“It is my experience that reality becomes easier to understand the more I know.”

    So you are good at deceiving yourself.

    The nature of matter was “understood” very well over 100 years ago. Now there is little hope that physics will ever lead to a complete understanding of matter.

    Recent progress in genetics is telling us more about our ignorance than about the nature of life.

    The same is true in psychology, one of the subjects I have a Ph.D. in.

    Novella and most others at this blog sincerely believe they are smarter than nature. So ultimately you will understand nature completely and get it under your control.

  19. daedalus2u says:

    pec, you are quite wrong. Some people may have believed that they understood what matter was 100 years ago, real scientists knew that they didn’t. That is why real scientists continued to do research. 100 years ago knowledgeable scientists knew they didn’t understand the source of the Sun’s energy. Without knowing fundamental stuff like that, they knew there was a lot they did not understand.

    Some people may believe that they understood how genomes worked before those genomes were sequences. They were mistaken. They were ignorant of how ignorant they were. Once the data was available, they realized their ideas were too simplistic and have moved on to try and understand the complexity of real genomes.

    I am not troubled by my own ignorance. I know the only real solution to ignorance is to learn more. The more I learn the less ignorant I am. I am satisfied with that state of affairs. I have no illusion that I know more than I actually do. If I can’t back-up an idea with a train of logic that leads back to facts, I don’t “know” it to be true and don’t pretend that it is. I don’t pretend to myself or to anyone else.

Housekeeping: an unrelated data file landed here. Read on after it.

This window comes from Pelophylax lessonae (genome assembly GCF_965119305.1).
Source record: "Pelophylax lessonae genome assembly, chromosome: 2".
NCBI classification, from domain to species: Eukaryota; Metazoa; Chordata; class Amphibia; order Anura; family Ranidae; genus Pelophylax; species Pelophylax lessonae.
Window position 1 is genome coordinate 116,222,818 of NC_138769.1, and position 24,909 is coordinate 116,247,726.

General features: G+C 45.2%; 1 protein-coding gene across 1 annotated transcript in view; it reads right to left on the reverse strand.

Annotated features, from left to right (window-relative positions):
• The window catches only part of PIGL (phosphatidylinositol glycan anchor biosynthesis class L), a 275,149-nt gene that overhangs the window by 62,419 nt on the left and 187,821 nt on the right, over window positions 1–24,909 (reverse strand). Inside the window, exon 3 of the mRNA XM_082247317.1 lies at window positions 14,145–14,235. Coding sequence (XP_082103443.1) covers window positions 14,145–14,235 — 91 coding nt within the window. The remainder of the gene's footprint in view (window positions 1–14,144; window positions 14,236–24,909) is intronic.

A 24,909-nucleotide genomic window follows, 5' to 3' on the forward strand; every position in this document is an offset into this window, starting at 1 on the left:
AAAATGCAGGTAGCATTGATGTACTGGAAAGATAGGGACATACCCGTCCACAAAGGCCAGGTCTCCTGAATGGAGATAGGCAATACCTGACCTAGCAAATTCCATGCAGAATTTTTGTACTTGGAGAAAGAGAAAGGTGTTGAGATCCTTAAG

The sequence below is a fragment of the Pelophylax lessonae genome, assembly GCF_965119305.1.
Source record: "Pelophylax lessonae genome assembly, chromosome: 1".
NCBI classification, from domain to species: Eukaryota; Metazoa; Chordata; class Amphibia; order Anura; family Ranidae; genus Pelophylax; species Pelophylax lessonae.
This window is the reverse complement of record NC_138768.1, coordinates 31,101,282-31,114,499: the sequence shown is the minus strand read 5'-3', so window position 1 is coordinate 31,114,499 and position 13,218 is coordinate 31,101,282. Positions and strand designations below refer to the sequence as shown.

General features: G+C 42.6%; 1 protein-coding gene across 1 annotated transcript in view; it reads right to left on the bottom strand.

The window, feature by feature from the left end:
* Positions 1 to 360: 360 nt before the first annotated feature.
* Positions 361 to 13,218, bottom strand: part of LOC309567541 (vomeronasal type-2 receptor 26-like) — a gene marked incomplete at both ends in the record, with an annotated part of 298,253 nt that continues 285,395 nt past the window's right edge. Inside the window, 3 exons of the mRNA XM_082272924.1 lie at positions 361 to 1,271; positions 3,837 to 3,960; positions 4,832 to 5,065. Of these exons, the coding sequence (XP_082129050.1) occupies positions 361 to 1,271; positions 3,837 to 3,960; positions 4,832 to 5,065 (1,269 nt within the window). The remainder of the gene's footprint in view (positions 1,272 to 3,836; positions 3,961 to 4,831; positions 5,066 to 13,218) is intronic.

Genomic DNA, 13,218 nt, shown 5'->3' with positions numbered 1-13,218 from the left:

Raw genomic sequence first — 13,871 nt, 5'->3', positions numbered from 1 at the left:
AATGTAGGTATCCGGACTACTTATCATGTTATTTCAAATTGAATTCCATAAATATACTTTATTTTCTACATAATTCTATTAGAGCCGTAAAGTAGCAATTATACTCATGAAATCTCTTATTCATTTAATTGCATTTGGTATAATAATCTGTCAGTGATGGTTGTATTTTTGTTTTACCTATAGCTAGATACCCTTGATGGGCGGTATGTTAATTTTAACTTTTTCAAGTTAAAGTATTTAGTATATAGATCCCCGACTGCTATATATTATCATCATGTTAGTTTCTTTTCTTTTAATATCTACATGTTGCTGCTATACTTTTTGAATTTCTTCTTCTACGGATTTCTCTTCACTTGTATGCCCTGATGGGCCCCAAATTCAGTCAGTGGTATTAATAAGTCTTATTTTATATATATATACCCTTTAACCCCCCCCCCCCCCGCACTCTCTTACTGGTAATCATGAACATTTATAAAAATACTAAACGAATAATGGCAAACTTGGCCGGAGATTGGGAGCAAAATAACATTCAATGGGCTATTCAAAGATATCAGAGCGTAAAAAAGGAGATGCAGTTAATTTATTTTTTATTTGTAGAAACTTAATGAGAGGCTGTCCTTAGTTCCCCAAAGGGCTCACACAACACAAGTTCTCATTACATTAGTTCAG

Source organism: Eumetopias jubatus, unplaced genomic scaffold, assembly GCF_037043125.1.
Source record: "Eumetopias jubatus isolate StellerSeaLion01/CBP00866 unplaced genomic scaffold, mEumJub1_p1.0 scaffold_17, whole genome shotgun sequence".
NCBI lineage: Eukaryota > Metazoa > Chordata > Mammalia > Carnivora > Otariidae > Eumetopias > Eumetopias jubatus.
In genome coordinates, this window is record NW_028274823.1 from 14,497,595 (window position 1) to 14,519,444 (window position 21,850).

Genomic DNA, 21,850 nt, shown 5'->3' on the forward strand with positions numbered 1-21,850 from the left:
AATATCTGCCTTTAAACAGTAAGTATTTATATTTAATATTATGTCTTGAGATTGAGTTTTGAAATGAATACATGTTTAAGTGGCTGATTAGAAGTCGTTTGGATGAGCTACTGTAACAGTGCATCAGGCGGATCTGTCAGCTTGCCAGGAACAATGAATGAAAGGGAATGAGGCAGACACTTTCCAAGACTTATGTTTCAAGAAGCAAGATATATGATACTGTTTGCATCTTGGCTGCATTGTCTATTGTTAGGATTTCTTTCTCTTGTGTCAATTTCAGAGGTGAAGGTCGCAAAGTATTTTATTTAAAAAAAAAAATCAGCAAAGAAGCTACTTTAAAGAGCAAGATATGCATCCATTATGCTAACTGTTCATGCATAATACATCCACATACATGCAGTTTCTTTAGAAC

You are troubled by your ignorance. Your solution is to make stuff up and to listen to people who make stuff up to fill that ignorance with stuff that is made up. When those made-up ideas come up against reality, the made-up stuff pretty much always loses. It is your made-up ideas failing that make you feel ignorant.

    When real scientists gather data that causes their hypotheses to fail they have made progress. They can now abandon those failed hypotheses, abandon failed lines of research and move on to areas that are more productive.

  20. woobegone says:

    “Nature becomes less comprehensible the more we learn about it.”

    I disagree: complexity is not the same as incomprehensibility. Nature is anything but simple and it is often unpredictable – science has made us more aware of this than ever. But nature is remarkably comprehensible, and we are comprehending it better each day.

    Take cancer. If someone gets cancer, we will, in all likelihood, never know for sure what caused it. With some exceptions (lung cancer in a heavy smoker say), we will never be able to work out exactly which combination of carcinogenic substances or gamma rays or sheer quantum noise led to the mutations which led to the development of the tumour. Likewise, while we can say that some groups of people are at a high risk of cancer, we generally cannot say for sure who will get it and who won’t. We probably never will.

    And yet cancer is anything but incomprehensible. We know exactly what kinds of things cause cancer, and how they do it, and what cancer is on a cellular level. Faced with cancer, we know that somewhere down the line something has caused a mutation in some genes regulating the cell cycle. We understand cancer, even if in any specific case we can’t pin down the exact sequence of events.